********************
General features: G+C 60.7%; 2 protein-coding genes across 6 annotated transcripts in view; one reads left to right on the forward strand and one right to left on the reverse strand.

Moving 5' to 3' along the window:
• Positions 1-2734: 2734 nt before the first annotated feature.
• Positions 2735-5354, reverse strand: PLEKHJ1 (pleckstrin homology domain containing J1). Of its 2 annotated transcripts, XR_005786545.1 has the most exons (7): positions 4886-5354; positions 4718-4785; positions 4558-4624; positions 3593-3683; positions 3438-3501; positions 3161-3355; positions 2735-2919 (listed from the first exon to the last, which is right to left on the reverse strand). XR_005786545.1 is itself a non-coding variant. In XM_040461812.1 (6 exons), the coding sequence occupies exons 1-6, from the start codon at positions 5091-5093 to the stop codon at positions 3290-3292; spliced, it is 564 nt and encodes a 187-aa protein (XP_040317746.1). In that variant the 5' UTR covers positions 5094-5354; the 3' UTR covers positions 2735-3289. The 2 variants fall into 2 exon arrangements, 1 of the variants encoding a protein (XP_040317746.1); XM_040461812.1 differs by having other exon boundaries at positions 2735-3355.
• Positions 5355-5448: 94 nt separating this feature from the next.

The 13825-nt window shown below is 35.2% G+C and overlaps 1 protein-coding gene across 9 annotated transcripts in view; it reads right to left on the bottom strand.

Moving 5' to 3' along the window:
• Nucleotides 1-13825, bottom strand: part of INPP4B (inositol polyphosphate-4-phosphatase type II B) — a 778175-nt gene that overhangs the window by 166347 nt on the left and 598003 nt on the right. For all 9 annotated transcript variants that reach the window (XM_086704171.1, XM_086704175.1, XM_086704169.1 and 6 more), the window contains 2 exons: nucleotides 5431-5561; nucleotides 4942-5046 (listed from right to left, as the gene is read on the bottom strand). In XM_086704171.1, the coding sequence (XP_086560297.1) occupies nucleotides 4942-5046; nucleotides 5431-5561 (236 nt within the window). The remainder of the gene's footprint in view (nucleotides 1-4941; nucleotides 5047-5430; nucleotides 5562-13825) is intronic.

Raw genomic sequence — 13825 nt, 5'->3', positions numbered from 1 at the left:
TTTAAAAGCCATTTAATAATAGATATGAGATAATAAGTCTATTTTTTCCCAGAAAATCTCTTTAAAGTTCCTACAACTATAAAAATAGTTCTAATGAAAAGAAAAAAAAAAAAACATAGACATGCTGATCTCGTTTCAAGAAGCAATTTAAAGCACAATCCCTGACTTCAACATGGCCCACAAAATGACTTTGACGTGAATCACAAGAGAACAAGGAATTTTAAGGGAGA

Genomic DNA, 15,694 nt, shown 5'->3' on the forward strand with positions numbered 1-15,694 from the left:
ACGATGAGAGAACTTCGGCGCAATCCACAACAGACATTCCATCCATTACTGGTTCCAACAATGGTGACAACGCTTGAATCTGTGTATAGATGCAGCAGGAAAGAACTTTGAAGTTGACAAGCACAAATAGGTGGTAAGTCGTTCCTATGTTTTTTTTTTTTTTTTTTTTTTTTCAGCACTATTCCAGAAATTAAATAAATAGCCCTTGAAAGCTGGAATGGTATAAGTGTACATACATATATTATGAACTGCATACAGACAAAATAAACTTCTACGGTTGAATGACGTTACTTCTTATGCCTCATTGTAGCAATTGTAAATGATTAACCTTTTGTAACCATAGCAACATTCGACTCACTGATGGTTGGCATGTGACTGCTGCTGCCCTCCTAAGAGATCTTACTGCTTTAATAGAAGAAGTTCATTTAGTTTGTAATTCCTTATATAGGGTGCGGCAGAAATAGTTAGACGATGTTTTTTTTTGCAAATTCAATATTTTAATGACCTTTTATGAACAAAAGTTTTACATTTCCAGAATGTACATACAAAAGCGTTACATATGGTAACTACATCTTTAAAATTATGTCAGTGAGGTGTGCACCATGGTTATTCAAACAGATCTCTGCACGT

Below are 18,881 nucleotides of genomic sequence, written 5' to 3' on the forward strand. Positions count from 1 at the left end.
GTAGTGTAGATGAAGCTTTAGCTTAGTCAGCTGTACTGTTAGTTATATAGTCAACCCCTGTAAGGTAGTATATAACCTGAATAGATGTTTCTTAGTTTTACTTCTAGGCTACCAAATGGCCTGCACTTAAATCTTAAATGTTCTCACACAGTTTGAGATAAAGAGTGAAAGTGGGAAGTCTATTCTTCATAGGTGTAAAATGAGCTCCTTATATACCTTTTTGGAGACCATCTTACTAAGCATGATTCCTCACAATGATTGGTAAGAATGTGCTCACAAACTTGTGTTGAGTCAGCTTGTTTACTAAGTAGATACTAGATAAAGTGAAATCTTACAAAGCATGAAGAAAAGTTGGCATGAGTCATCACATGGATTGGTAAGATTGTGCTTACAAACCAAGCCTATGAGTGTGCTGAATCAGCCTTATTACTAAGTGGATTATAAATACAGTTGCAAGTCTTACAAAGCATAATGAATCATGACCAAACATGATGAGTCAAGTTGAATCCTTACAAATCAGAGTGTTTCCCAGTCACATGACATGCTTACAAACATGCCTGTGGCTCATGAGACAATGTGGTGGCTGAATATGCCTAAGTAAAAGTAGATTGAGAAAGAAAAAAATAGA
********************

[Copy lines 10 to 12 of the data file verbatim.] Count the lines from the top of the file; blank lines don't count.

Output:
TTTAAAAGCCATTTAATAATAGATATGAGATAATAAGTCTATTTTTTCCCAGAAAATCTCTTTAAAGTTCCTACAACTATAAAAATAGTTCTAATGAAAAGAAAAAAAAAAAAACATAGACATGCTGATCTCGTTTCAAGAAGCAATTTAAAGCACAATCCCTGACTTCAACATGGCCCACAAAATGACTTTGACGTGAATCACAAGAGAACAAGGAATTTTAAGGGAGA

Genomic DNA, 15,694 nt, shown 5'->3' on the forward strand with positions numbered 1-15,694 from the left:
ACGATGAGAGAACTTCGGCGCAATCCACAACAGACATTCCATCCATTACTGGTTCCAACAATGGTGACAACGCTTGAATCTGTGTATAGATGCAGCAGGAAAGAACTTTGAAGTTGACAAGCACAAATAGGTGGTAAGTCGTTCCTATGTTTTTTTTTTTTTTTTTTTTTTTTCAGCACTATTCCAGAAATTAAATAAATAGCCCTTGAAAGCTGGAATGGTATAAGTGTACATACATATATTATGAACTGCATACAGACAAAATAAACTTCTACGGTTGAATGACGTTACTTCTTATGCCTCATTGTAGCAATTGTAAATGATTAACCTTTTGTAACCATAGCAACATTCGACTCACTGATGGTTGGCATGTGACTGCTGCTGCCCTCCTAAGAGATCTTACTGCTTTAATAGAAGAAGTTCATTTAGTTTGTAATTCCTTATATAGGGTGCGGCAGAAATAGTTAGACGATGTTTTTTTTTGCAAATTCAATATTTTAATGACCTTTTATGAACAAAAGTTTTACATTTCCAGAATGTACATACAAAAGCGTTACATATGGTAACTACATCTTTAAAATTATGTCAGTGAGGTGTGCACCATGGTTATTCAAACAGATCTCTGCACGT